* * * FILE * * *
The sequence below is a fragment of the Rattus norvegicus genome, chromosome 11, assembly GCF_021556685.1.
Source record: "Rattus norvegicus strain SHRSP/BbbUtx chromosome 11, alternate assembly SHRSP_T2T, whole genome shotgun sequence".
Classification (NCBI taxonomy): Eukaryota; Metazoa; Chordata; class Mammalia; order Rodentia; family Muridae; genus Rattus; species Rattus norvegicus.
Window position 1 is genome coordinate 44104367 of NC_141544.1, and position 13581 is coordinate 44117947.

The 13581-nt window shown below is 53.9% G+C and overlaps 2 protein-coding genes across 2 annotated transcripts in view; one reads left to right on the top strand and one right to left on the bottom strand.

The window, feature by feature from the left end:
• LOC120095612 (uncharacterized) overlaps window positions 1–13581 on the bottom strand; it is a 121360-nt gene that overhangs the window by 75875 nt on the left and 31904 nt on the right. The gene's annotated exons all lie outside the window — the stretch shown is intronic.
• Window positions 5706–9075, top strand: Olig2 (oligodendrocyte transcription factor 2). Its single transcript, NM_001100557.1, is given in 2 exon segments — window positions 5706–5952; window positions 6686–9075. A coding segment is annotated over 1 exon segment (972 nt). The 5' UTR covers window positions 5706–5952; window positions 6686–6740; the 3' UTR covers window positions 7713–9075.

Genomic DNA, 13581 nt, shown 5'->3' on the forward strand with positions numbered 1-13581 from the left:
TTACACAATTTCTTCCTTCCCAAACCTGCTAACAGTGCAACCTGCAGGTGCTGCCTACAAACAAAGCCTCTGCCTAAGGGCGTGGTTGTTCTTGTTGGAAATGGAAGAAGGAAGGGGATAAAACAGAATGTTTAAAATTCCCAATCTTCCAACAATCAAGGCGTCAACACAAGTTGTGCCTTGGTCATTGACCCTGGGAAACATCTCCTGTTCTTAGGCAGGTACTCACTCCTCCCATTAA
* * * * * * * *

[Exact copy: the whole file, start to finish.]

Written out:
The sequence below is a fragment of the Rattus norvegicus genome, chromosome 11, assembly GCF_021556685.1.
Source record: "Rattus norvegicus strain SHRSP/BbbUtx chromosome 11, alternate assembly SHRSP_T2T, whole genome shotgun sequence".
Classification (NCBI taxonomy): Eukaryota; Metazoa; Chordata; class Mammalia; order Rodentia; family Muridae; genus Rattus; species Rattus norvegicus.
Window position 1 is genome coordinate 44104367 of NC_141544.1, and position 13581 is coordinate 44117947.

The 13581-nt window shown below is 53.9% G+C and overlaps 2 protein-coding genes across 2 annotated transcripts in view; one reads left to right on the top strand and one right to left on the bottom strand.

The window, feature by feature from the left end:
• LOC120095612 (uncharacterized) overlaps window positions 1–13581 on the bottom strand; it is a 121360-nt gene that overhangs the window by 75875 nt on the left and 31904 nt on the right. The gene's annotated exons all lie outside the window — the stretch shown is intronic.
• Window positions 5706–9075, top strand: Olig2 (oligodendrocyte transcription factor 2). Its single transcript, NM_001100557.1, is given in 2 exon segments — window positions 5706–5952; window positions 6686–9075. A coding segment is annotated over 1 exon segment (972 nt). The 5' UTR covers window positions 5706–5952; window positions 6686–6740; the 3' UTR covers window positions 7713–9075.

Genomic DNA, 13581 nt, shown 5'->3' on the forward strand with positions numbered 1-13581 from the left:
TTACACAATTTCTTCCTTCCCAAACCTGCTAACAGTGCAACCTGCAGGTGCTGCCTACAAACAAAGCCTCTGCCTAAGGGCGTGGTTGTTCTTGTTGGAAATGGAAGAAGGAAGGGGATAAAACAGAATGTTTAAAATTCCCAATCTTCCAACAATCAAGGCGTCAACACAAGTTGTGCCTTGGTCATTGACCCTGGGAAACATCTCCTGTTCTTAGGCAGGTACTCACTCCTCCCATTAA